When physicist Alan Sokal revealed that his 1996 article, "Transgressing the Boundaries: Toward a Transformative Hermeneutics of Quantum Gravity," published in Social Text, was a hoax, the ensuing scandal made the front page of the New York Times and caused an uproar among the post-modernists he had so hilariously--and convincingly--parodied.
Now, in Beyond the Hoax, Sokal revisits this remarkable chapter in our intellectual history to illuminate issues that are with us even more pressingly today than they were a decade ago. Sokal's main argument, then and now, is for the centrality of evidence in all matters of public debate. The original article, (included in the book, with new explanatory footnotes), exposed the faulty thinking and outright nonsense of the postmodernist critique of science, which asserts that facts, truth, evidence, even reality itself are all merely social constructs. Today, right wing politicians and industry executives are happily manipulating these basic tenents of postmodernism to obscure the scientific consensus on global warming, biological evolution, second-hand smoke, and a host of other issues. Indeed, Sokal shows that academic leftists have unwittingly abetted right wing ideologies by wrapping themselves in a relativistic fog where any belief is as valid as any other because all claims to truth must be regarded as equally suspect. Sokal's goal, throughout the book, is to expose the dangers in such thinking and to defend a scientific worldview based on respect for evidence, logic, and reasoned argument over wishful thinking, superstition, and demagoguery of any kind.
Written with rare lucidity, a lively wit, and a keen appreciation of the real-world consequences of sloppy thinking, Beyond the Hoax is essential reading for anyone concerned with the state of American culture today.
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From Publishers Weekly:
Alan Sokal is Professor of Physics at New York University and Professor of Mathematics at University College London. He is co-author with Roberto Fernandez and Juerg Froehlich of Random Walks, Critical Phenomena, and Triviality in Quantum Field Theory, and co-author with Jean Bricmont of Fashionable Nonsense: Postmodern Intellectuals' Abuse of Science.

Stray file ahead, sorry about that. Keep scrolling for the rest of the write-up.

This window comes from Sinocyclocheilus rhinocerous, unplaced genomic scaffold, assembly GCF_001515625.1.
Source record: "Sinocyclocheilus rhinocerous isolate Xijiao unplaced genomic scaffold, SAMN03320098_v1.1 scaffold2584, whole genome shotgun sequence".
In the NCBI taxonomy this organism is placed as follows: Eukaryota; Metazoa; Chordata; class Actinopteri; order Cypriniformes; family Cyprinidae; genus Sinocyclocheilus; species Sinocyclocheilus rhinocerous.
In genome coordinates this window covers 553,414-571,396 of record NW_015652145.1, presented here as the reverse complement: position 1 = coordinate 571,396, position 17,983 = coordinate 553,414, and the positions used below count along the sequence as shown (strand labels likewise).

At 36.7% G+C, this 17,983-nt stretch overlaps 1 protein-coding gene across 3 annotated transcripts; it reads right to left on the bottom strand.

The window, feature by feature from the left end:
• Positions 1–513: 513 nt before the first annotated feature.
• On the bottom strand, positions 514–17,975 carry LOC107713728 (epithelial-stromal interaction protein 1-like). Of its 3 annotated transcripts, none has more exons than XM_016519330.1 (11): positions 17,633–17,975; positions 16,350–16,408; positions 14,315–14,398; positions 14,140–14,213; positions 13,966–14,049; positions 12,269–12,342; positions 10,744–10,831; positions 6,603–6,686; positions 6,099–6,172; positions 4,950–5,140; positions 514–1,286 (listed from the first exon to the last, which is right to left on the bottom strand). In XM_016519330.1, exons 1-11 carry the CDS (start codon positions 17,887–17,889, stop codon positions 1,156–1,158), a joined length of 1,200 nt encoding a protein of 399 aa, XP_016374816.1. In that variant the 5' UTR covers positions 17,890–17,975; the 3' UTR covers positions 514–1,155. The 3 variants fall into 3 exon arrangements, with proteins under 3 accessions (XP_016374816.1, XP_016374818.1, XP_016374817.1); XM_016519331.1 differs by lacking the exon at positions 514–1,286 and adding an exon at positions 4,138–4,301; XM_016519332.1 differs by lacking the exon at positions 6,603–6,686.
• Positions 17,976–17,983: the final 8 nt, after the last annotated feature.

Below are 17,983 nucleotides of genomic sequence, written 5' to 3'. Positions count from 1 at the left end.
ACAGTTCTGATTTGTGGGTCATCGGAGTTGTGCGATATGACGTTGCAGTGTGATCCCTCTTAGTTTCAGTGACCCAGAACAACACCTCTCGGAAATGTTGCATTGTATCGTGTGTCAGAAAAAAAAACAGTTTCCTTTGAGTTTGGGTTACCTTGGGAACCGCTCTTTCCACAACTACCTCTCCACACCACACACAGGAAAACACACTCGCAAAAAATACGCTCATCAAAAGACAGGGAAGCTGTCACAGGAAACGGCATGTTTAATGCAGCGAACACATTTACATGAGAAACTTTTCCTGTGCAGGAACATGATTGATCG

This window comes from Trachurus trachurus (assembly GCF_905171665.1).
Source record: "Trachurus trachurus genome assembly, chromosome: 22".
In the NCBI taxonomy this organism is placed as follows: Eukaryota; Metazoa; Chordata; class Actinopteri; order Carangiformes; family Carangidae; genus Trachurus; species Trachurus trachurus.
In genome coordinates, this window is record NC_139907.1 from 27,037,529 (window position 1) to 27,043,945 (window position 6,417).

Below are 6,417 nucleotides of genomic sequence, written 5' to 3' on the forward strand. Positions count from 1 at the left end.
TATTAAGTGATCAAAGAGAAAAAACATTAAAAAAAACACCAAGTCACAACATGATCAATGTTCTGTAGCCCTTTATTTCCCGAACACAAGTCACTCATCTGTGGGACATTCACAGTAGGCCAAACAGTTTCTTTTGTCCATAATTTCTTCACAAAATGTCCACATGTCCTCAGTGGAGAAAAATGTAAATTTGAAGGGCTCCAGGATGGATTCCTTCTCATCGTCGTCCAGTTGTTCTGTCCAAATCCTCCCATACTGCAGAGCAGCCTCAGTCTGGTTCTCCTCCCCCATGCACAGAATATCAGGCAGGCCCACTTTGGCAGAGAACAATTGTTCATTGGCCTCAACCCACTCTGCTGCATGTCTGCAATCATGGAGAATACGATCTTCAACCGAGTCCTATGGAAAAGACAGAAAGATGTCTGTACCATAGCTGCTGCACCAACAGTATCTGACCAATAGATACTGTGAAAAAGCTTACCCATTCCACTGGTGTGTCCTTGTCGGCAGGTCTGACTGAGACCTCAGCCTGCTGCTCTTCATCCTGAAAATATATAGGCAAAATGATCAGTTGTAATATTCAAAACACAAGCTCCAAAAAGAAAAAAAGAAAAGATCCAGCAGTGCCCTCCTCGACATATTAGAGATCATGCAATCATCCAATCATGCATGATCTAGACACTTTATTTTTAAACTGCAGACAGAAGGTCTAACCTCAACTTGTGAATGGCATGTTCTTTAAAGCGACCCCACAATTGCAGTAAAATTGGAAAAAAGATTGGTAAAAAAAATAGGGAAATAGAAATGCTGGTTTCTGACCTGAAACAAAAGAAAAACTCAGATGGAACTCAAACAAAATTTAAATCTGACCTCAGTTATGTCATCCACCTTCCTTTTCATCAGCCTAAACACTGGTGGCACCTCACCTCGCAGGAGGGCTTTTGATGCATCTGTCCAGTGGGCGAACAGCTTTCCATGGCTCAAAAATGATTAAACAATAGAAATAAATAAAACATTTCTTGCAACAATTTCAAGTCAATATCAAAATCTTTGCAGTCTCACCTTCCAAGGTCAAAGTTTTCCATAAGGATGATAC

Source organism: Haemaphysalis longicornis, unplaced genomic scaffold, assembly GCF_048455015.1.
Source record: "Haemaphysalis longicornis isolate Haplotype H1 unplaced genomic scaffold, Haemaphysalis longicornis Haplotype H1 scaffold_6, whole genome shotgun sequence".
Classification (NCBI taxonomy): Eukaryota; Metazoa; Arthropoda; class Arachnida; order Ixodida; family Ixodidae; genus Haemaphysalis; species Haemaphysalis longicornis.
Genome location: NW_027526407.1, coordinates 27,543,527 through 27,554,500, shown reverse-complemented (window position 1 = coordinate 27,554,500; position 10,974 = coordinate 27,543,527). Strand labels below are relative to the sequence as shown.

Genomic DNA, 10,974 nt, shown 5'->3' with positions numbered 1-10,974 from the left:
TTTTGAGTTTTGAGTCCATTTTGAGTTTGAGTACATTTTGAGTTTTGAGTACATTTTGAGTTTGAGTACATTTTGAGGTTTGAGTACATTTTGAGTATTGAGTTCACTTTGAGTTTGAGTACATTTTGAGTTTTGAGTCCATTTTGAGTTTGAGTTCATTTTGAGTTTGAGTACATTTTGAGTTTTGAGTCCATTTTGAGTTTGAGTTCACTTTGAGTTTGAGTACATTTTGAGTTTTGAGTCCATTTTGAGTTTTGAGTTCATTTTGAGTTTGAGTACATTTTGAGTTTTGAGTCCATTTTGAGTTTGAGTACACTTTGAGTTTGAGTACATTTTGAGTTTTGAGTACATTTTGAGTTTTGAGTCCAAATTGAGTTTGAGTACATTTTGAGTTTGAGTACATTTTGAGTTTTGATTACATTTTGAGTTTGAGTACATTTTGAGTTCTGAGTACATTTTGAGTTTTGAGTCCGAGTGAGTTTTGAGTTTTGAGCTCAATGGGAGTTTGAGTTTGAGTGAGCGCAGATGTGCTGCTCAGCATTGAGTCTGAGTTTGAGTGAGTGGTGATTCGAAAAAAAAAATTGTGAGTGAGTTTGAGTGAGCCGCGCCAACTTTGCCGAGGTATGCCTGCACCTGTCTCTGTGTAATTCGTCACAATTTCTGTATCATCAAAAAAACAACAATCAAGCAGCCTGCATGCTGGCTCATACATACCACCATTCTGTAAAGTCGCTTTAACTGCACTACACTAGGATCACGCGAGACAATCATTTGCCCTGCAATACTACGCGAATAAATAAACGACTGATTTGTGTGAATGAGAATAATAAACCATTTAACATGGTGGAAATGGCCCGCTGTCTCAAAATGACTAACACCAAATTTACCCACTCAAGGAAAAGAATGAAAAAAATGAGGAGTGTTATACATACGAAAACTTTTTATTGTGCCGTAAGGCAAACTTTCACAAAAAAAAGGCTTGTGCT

In 1996, NYU physicist Sokal published a paper entitled Transgressing the Boundaries: Toward a Transformative Hermeneutics of Quantum Gravity in an academic journal. Shortly thereafter, and to great furor, Sokal reported that his paper was a parody of postmodernism. This collection of 10 essays, six of which have been previously published, expands upon the central ideas of that academic joke. Sokal demands a respect for evidence and attacks postmodernists, fundamentalists and the muddle-headed of all political and apolitical stripes. The opening chapter presents the original hoax paper in its entirety, with the addition of annotations describing how he came to write it and explaining all the inside jokes. In subsequent chapters, Sokal explains how postmodernists confuse truth with claims of truth, fact with assertions of fact, and knowledge with pretensions to knowledge, and demonstrates how pseudoscientists have adopted a similar perspective. In biting prose, he analyzes the concept of therapeutic touch being promoted in nursing and Vedic science being advanced by Hindu nationalists. Though he concludes with his weakest argument—that religion is simply another form of pseudoscience—Sokal consistently asks the reader to think clearly and follow the evidence, regardless of where it may lead, and for that alone he deserves respect. (May)
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